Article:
On Organizational Silos and How to Surmount Them

It’s been 25 years since Jack Welch, the iconic former leader of General Electric, encouraged a different way of looking at how businesses are organized and managed.

He advocated for the “boundary-less” organization, marked by faster decisions, greater employee engagement and stronger collaboration. He brought it to life as the “GE Work-Out Process,” and the underlying philosophy – the need to remove the hierarchies and silos and fragmented processes and cultures – has been popular among management gurus ever since.

Still, 25 years later, everyone seems to have a recipe for making the Kool-Aid. But why aren’t more organizations drinking?

From my perspective, Jack Welch is an excellent role model and this particular flavor of Kool-Aid is one that should go down well. In growing a 200-plus employee organization that’s a leader in construction and construction management, my firm, MBM Consulting, couldn’t have earned its reputation for innovation and quality had we been mired in a rigid and controlled environment with a trickle-through communications style.

That isn’t to say that organizational silos don’t have their place. Especially in larger organizations, they offer structure. They provide a place for specific areas of expertise to flourish. And they allow some measure of control to be exerted over the flow of information up and down the organization.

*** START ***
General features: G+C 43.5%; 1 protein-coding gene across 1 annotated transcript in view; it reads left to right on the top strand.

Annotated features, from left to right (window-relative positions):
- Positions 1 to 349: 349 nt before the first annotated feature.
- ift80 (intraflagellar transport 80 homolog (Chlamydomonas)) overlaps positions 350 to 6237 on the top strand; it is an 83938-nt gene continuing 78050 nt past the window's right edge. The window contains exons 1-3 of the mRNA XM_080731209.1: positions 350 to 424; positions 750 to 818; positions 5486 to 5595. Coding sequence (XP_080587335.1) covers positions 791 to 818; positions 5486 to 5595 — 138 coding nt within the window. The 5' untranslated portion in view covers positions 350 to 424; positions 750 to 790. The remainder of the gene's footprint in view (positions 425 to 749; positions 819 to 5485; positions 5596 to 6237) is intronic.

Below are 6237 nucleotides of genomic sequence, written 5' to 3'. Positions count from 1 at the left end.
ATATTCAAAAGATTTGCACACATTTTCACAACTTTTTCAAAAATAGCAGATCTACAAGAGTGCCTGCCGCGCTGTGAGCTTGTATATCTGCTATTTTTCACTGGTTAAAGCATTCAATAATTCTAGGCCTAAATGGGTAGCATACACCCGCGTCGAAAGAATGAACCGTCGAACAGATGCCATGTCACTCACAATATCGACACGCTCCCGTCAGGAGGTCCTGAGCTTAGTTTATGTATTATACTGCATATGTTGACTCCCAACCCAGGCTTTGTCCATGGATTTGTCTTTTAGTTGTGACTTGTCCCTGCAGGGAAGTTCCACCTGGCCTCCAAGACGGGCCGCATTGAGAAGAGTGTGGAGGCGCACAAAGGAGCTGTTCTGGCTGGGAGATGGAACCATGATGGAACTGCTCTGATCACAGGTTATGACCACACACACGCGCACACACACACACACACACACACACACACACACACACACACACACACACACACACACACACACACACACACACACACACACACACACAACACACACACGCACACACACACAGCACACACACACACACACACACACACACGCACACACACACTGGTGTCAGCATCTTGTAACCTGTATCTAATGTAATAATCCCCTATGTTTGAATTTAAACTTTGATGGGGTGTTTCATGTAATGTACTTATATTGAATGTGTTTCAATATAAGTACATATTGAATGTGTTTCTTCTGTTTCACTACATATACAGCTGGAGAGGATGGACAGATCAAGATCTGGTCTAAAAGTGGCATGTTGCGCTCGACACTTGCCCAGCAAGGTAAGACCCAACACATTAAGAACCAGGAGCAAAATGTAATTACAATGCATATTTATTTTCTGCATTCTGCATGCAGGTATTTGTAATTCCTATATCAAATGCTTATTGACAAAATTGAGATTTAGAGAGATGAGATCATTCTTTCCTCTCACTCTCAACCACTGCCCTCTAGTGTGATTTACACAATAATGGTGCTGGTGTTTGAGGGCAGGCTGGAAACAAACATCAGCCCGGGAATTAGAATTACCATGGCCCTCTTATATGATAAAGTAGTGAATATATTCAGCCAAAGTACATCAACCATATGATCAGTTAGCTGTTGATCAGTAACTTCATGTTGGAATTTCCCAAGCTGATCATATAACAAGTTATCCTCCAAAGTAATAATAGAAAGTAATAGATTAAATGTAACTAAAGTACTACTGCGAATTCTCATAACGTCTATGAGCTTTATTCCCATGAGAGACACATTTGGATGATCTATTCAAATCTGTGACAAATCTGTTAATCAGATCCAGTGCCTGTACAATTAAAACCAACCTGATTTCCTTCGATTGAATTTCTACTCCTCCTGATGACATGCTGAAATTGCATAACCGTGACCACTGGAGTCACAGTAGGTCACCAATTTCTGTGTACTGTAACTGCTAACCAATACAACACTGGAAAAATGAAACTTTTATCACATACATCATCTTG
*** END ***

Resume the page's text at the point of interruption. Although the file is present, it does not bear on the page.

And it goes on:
But, when the walls are too high, there’s a price to be paid. Alignment of priorities goes off-kilter. Bottlenecks occur and stifle the information flow. And decision-making in a vacuum occurs, with long-term negative implications for the business.

So, how can organizations do a better job of, if not dismantling their silos, at least reducing the height of the dividers between them?

Here are three suggestions that I’ve adapted to my own organization’s purposes.

1.     Establish a top-down culture of communication and collaboration. It takes leadership commitment, people at the top who walk the talk. I try to personify the behaviors that I want to see in my teams. It takes time and commitment to grow a culture where opinions and input from across the aisle are solicited and valued. To a significant extent, that also takes articulating that commitment in meaningful vision and mission statements that everyone trusts.

2.     Borrow from Jack Welch’s “work-out” process. The bigger the organization, the more difficult it is, of course, to coordinate across a fragmented and geographically dispersed structure and functions. A fairly simple solution is to fashion your initiatives as regular forums designed to improve cross-functional and hierarchical communications and, ultimately, push for faster decision-making. Team leaders for a tech company, for example, successfully brought together its R&D and business areas, whose combined input led to a faster process for product commercialization.

3.     Share the successes. When you’ve surmounted the barriers and joined disparate teams and disciplines together to tackle the big challenges that can affect your productivity, growth and financial performance, give credit where it’s due. You’ll strengthen the bonds of your organizational fabric and also motivate others to want to play a role in this collaborative environment.

The fact is that whether you’re the chief executive or project manager or IT troubleshooter or marketing specialist, everyone has shared goals in pushing for the future success of your organization. The more effectively you can remove the barriers from collaboration and communication, the greater your measure of success will be.